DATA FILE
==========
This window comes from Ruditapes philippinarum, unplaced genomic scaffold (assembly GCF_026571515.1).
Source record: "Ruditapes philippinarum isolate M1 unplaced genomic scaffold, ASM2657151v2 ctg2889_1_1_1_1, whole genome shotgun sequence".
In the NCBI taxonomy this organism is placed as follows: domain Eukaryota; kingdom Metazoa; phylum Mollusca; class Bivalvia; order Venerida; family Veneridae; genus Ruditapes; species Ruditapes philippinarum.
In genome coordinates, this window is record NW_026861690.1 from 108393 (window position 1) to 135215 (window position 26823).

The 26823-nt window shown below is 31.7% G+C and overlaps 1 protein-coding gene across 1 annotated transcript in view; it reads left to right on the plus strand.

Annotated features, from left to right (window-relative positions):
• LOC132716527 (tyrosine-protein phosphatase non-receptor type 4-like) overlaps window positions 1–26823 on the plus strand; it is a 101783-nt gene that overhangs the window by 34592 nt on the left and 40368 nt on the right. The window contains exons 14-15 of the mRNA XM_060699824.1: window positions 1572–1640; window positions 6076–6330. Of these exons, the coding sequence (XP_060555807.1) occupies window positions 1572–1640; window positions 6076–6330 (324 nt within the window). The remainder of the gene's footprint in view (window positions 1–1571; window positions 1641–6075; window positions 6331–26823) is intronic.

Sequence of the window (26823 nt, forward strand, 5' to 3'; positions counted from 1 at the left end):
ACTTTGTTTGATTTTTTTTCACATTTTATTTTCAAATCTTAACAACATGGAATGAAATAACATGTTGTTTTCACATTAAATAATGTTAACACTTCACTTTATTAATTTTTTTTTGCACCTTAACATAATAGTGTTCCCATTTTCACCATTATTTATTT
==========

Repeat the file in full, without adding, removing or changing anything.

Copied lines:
This window comes from Ruditapes philippinarum, unplaced genomic scaffold (assembly GCF_026571515.1).
Source record: "Ruditapes philippinarum isolate M1 unplaced genomic scaffold, ASM2657151v2 ctg2889_1_1_1_1, whole genome shotgun sequence".
In the NCBI taxonomy this organism is placed as follows: domain Eukaryota; kingdom Metazoa; phylum Mollusca; class Bivalvia; order Venerida; family Veneridae; genus Ruditapes; species Ruditapes philippinarum.
In genome coordinates, this window is record NW_026861690.1 from 108393 (window position 1) to 135215 (window position 26823).

The 26823-nt window shown below is 31.7% G+C and overlaps 1 protein-coding gene across 1 annotated transcript in view; it reads left to right on the plus strand.

Annotated features, from left to right (window-relative positions):
• LOC132716527 (tyrosine-protein phosphatase non-receptor type 4-like) overlaps window positions 1–26823 on the plus strand; it is a 101783-nt gene that overhangs the window by 34592 nt on the left and 40368 nt on the right. The window contains exons 14-15 of the mRNA XM_060699824.1: window positions 1572–1640; window positions 6076–6330. Of these exons, the coding sequence (XP_060555807.1) occupies window positions 1572–1640; window positions 6076–6330 (324 nt within the window). The remainder of the gene's footprint in view (window positions 1–1571; window positions 1641–6075; window positions 6331–26823) is intronic.

Sequence of the window (26823 nt, forward strand, 5' to 3'; positions counted from 1 at the left end):
ACTTTGTTTGATTTTTTTTCACATTTTATTTTCAAATCTTAACAACATGGAATGAAATAACATGTTGTTTTCACATTAAATAATGTTAACACTTCACTTTATTAATTTTTTTTTGCACCTTAACATAATAGTGTTCCCATTTTCACCATTATTTATTT